“We improve ourselves by victories over ourself. There must be contests, and you must win.” Edward Gibbon
I have realized that my concept of myself in my teens was all about my sports performance. I poured everything I had, all my energy into my sport. I could have gone a different way than sports, it could have been school, money, power, but that is what I chose. Sports and physical activity feeds me. My self-worth was then tied up in my achievements and performance. I was certainly focused. I was certainly driven. I went to the extreme. You could not tell me that I was going overboard when I was young. I could not, or would not have been able to see it. Only with stepping away for a very long time could I have any perspective. Only after about 22 years could I try to skate again. Once my old self was far enough away I could see what I was doing as a teenager. I was drawn back to the sport out of pure love for it. I also realized I love the training, the process, the people, everything about it. I needed to guard against picking up my old ways of thinking about skating and training and competing. I started back into the sport by keeping in good shape and only skating once a week for a number of years. In the spring of 2005 I wanted to see how well I could do if I put a great deal of effort into skating again. I was very happy that I had made this commitment to myself to train hard again.
I had to watch out for my old way of thinking about my priorities. Sometimes my old ways of thinking would creep back in, just like an addiction. If I got back into the sport at a high level of effort would I be going down the same road as a teenager with the same land mines? Was I doing this to fulfill some unrealized need in me to achieve? How was my achievement tied to my self-worth? Was it all about the performance? I had a good balanced self-esteem in many other parts of my life. Was I trying to fill this hole again? Will they love me if I win? Will I accept and love myself? Am I worthy? These are some very tough questions I had to answer as an adult starting this process. I was fearful of some of the answers, but I had to know. I had to go through this process to figure it out. I could not see all of these questions when I started out but I kept going and kept digging. The result was that I struck gold. My gold. I am more in tune with myself now than ever before.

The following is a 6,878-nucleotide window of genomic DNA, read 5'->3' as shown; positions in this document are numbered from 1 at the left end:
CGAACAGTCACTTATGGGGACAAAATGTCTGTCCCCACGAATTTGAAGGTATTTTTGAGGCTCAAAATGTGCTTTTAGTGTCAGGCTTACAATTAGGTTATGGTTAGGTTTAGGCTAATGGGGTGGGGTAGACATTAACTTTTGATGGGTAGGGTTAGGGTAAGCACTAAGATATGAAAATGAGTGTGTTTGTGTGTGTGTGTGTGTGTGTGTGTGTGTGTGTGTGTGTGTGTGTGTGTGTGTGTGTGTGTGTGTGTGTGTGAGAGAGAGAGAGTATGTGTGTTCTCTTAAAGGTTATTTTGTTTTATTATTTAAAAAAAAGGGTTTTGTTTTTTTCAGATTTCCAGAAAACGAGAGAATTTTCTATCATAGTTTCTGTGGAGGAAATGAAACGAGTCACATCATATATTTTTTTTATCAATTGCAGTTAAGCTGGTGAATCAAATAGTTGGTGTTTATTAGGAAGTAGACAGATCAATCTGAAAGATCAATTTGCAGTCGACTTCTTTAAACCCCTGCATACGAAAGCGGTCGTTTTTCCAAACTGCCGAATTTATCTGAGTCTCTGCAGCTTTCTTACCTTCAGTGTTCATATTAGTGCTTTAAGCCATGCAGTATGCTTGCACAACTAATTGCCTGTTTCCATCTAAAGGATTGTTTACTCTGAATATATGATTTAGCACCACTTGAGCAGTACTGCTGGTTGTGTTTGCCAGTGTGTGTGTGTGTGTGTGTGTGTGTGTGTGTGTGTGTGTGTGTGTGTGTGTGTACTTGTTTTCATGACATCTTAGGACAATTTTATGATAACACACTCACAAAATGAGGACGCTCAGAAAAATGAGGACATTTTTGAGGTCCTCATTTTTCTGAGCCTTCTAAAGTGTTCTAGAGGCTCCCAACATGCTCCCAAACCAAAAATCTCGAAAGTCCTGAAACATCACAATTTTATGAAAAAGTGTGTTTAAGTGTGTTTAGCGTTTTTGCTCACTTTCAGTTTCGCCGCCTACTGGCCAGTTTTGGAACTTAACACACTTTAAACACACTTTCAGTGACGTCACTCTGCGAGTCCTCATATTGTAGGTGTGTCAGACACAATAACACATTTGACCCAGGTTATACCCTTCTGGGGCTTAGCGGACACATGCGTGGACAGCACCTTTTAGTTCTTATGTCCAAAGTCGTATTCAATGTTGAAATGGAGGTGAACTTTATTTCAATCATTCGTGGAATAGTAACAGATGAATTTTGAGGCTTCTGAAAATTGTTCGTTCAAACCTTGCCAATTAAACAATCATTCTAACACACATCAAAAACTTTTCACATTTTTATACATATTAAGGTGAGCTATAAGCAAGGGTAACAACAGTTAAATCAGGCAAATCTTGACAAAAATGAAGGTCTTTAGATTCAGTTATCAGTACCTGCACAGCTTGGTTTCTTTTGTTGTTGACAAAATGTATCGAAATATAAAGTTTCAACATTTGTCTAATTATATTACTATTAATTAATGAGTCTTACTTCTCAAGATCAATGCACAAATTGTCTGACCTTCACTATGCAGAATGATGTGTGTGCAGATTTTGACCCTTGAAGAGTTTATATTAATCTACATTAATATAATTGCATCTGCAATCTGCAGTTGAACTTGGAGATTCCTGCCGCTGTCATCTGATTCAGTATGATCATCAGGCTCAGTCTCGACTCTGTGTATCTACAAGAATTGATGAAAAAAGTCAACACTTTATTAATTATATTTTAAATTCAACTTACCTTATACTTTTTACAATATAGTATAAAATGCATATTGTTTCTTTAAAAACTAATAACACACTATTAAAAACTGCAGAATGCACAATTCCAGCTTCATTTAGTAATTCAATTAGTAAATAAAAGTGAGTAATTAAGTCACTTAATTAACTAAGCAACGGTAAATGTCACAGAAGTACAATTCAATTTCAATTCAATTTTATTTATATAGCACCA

Through this process I know better who I am. I appreciate myself more now than ever, good and bad. So I have come to understand that I have found things that feed me, that drive me, and that push me around. I can now embrace all of them. I am worthy of being who I am, without the achievements. My family and loved ones and God, will love me for who I am, good and bad, not what I do or accomplish. It took me a long time to accept that. That is my issue and no one’s but mine. I had to work it out on my own terms in my own time frame. The important thing here for me is that I keep doing the work and digging and I will find gold, always. Part of what I have learned is that I love to compete. I do not so much like head to head competition. I do love to take out the variables so I can measure my own progress. So the best person to compete with is myself! I will always be there. I can measure my own progress against myself. I love to see how far I can go. I will always be able to measure up against myself. This can be good and bad. Carried to an extreme I will run myself into the ground like I did as a teenager. As an adult I will lose my sense of priorities and harm other parts of my life. With a balance of priorities I can enjoy competing with others and myself just for the joy of it. If competition and achievement becomes too much, I can recognize it, and change my path back to balance and conscious decisions, rather than unconscious underlying hidden motives that lie buried in my subconscious.
When I push myself through competition I reveal my true self. I get to, learn who I really am. Hello, the real me.
Here is a video of my last Olympic trials 500 meter race in October 2009. My brother Bart Conner, Olympic Champion gymnast shot this video with comments at the end by my coach Dave Cruikshank Olympic Speed skater. I am the oldest person to ever compete at these trials. This is what I am training for now, to qualify for the next trials in October of 2013.